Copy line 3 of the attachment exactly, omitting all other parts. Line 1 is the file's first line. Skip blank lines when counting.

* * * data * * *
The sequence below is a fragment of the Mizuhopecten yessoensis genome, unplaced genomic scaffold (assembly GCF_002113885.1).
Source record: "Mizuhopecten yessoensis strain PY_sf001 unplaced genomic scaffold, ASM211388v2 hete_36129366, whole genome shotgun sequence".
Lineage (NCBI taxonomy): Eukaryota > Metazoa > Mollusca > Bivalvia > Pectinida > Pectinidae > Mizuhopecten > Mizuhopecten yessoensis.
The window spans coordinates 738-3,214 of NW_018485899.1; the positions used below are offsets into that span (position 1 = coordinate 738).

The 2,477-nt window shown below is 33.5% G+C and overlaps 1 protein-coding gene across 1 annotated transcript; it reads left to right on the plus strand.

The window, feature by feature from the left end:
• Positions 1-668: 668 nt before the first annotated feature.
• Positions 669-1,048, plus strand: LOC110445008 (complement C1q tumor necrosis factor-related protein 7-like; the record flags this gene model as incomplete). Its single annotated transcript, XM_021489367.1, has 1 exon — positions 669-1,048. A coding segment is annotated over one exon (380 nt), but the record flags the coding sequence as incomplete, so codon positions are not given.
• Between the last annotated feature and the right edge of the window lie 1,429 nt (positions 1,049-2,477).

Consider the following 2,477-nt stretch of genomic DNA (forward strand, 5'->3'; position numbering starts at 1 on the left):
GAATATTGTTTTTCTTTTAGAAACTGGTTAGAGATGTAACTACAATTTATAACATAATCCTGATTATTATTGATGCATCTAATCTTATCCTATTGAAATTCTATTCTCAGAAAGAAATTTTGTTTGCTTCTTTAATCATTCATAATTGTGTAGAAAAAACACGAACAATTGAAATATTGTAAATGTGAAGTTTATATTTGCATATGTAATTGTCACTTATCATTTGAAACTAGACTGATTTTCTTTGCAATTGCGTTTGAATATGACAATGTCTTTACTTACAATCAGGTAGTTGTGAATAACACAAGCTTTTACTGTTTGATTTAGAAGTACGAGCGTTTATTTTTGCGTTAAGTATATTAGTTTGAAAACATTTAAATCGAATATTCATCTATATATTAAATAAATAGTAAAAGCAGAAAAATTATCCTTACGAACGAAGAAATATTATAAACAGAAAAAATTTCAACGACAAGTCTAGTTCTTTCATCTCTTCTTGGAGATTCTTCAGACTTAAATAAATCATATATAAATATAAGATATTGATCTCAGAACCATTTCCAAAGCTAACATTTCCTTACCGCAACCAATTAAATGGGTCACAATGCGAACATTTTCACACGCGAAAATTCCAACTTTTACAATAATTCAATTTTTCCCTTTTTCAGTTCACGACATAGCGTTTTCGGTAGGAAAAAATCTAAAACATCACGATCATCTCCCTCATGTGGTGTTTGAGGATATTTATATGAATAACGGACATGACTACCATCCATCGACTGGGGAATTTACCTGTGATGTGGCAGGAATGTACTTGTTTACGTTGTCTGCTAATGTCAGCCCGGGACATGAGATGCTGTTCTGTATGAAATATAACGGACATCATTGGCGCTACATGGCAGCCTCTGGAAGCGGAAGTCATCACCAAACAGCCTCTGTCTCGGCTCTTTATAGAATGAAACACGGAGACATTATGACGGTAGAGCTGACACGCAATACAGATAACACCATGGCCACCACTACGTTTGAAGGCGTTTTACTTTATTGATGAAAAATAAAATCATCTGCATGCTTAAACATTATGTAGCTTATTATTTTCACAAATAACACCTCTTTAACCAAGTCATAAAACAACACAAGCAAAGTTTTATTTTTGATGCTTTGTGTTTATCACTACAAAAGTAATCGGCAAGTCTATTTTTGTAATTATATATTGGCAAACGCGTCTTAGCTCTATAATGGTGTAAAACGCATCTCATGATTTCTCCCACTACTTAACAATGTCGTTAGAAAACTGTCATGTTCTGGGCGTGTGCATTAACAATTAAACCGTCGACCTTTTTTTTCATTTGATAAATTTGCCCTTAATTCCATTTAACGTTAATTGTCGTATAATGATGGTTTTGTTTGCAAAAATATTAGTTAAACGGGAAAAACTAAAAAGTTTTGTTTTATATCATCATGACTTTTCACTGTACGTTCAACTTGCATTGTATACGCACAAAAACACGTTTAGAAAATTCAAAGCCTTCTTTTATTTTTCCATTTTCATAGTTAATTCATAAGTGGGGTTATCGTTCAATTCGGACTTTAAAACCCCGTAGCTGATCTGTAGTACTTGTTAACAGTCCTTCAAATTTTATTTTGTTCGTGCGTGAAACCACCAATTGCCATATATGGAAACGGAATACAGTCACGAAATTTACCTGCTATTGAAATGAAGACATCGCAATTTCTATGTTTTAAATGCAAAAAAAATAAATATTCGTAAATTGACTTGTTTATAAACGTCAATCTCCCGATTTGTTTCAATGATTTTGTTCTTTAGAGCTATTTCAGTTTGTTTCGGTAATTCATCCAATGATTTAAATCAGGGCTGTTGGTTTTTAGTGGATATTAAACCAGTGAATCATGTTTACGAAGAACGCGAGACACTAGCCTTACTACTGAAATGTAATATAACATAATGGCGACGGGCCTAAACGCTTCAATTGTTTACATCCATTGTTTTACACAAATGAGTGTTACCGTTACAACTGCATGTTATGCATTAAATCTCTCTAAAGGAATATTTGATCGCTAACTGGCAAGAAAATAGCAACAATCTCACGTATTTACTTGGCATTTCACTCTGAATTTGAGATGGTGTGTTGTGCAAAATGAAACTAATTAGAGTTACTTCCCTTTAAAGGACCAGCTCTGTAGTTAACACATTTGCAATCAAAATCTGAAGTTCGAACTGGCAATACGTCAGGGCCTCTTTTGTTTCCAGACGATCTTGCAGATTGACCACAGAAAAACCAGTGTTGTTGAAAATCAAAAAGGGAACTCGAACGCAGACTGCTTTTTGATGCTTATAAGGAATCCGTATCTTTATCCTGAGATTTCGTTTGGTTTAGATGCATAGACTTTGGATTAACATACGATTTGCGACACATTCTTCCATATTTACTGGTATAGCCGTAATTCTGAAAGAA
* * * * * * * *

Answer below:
Lineage (NCBI taxonomy): Eukaryota > Metazoa > Mollusca > Bivalvia > Pectinida > Pectinidae > Mizuhopecten > Mizuhopecten yessoensis.